TOWN CREEK, Ala. - A local environmentalist group is planning to file a lawsuit against the Town Creek Waste Water Treatment Plant. Tennessee Riverkeeper says the wastewater plant has more than 300 water act violations in less than four years.
David Whiteside, the founder of the watchdog group, says there have been thousands of gallons of overflowing sewage in the last few years. The overflowing paired with high levels of E-coli in the water is why the group intends to file a lawsuit against the plant.
"These violations are related to sewage. Exceeding of parameters on their permit or overflows of sanitary sewage that's going straight into the Tennessee River," explains Whiteside.
He says there have been 36 different sanitary sewer overflows in the last four years. He says those raw sewage spills aren't small, adding one of them was 150,000 gallons.
"All of the violations that Riverkeeper listed in our notice of intent to sue were self-reported under federal oath by the operators of the wastewater treatment plant to the Alabama Department of Environmental Management," says Whiteside.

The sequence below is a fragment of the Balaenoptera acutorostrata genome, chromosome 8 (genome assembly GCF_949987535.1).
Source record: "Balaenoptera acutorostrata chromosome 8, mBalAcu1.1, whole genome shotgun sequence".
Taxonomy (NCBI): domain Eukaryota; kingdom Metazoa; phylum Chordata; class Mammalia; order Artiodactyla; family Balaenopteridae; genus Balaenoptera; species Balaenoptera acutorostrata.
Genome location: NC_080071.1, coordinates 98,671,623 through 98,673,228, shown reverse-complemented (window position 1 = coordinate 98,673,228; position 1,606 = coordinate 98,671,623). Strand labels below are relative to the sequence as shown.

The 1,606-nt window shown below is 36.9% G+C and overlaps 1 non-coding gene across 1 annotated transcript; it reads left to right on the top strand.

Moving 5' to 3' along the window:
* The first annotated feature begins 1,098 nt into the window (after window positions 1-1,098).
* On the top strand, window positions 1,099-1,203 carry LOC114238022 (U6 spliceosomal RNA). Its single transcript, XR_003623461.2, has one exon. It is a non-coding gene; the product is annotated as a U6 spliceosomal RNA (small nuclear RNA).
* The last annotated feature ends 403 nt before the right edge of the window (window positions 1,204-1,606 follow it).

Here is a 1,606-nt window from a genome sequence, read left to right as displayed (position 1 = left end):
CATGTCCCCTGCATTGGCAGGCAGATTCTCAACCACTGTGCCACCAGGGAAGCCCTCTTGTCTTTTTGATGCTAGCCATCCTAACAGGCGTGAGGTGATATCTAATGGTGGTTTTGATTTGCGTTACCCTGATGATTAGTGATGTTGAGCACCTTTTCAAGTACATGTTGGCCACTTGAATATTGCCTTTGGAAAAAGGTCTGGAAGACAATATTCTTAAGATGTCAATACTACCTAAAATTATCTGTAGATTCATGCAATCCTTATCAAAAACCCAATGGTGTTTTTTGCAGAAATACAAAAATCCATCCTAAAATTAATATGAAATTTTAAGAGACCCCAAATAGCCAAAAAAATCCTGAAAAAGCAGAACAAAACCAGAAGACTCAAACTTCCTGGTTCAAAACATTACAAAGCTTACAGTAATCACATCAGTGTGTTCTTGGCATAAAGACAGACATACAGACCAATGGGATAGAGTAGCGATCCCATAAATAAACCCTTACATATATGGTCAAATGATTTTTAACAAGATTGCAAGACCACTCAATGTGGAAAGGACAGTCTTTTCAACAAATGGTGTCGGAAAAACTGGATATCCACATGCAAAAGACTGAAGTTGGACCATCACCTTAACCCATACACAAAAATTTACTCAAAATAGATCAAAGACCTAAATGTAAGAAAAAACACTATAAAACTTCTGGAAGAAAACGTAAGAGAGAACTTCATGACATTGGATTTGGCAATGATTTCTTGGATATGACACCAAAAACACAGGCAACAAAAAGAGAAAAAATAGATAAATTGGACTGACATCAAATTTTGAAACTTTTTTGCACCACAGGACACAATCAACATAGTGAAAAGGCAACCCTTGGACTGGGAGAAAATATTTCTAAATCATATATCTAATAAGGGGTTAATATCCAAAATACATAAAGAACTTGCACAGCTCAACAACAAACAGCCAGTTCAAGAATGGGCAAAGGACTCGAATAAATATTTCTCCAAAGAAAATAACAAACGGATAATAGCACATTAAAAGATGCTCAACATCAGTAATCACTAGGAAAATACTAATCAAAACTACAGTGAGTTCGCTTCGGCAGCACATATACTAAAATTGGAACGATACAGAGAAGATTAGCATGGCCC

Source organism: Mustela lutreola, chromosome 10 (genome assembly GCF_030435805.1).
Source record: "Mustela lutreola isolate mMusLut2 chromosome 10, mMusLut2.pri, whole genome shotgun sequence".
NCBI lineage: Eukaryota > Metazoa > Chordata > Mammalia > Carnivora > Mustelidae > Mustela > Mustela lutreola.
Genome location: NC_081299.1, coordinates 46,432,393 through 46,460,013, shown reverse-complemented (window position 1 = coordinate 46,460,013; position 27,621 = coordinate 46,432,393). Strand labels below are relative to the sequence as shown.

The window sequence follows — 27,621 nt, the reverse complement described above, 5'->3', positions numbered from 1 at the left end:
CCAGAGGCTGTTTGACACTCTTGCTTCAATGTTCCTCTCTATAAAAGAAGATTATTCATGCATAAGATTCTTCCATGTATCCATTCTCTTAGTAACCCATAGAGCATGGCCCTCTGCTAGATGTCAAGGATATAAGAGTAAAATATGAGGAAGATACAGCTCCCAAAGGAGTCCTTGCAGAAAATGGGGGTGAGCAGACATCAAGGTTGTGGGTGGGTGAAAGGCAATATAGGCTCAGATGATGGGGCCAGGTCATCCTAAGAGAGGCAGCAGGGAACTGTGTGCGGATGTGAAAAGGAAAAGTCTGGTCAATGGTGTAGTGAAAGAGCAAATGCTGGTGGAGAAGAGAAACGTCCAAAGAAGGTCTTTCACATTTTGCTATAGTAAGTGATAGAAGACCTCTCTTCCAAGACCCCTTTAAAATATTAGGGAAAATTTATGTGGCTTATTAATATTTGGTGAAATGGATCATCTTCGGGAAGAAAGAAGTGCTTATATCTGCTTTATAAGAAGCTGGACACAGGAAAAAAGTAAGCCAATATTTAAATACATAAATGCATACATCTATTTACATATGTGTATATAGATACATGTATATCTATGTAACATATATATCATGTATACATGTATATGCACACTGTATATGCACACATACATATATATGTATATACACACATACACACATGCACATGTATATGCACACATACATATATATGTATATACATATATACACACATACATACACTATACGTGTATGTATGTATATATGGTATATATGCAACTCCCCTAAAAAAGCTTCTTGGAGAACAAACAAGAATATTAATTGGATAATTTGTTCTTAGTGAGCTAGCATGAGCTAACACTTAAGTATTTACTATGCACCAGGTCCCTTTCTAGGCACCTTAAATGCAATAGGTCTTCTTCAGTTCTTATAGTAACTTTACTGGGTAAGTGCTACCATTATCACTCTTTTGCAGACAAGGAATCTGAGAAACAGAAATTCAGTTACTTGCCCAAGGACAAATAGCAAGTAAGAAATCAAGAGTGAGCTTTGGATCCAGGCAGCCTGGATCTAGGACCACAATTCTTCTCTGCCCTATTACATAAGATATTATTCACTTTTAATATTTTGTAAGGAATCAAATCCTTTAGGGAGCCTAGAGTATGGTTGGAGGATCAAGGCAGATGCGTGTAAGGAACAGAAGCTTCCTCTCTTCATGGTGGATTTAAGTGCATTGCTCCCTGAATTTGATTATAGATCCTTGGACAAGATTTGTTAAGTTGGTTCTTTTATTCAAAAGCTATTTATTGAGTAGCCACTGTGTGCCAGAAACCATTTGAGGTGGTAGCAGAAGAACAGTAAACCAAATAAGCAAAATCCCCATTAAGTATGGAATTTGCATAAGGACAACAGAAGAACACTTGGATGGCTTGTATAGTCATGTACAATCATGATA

The group founder says the responsibility isn't just on the Town Creek, it also falls on the Alabama Department of Environmental Management.
"In my opinion, they don't do a great job of protecting the environment in the first place. I think they're enabling all of these wastewater treatment plants in Alabama to continue to be in violation of sewage-related problems," says Whiteside.
Whiteside stresses that keeping the environment and water clean is not a partisan issue. He adds it's clear that local and state leaders aren't doing enough to ensure taxpayer money is going to what they say it is.
"I don't understand why this problem is happening. It's the 21st century, and if we can't treat our waste in Alabama then that's an embarrassment," says Whiteside.
WHNT spoke with the city attorney of Town Creek Friday afternoon. He says the city is aware of the claims and is currently reviewing them. The attorney says the city plans to address the issues.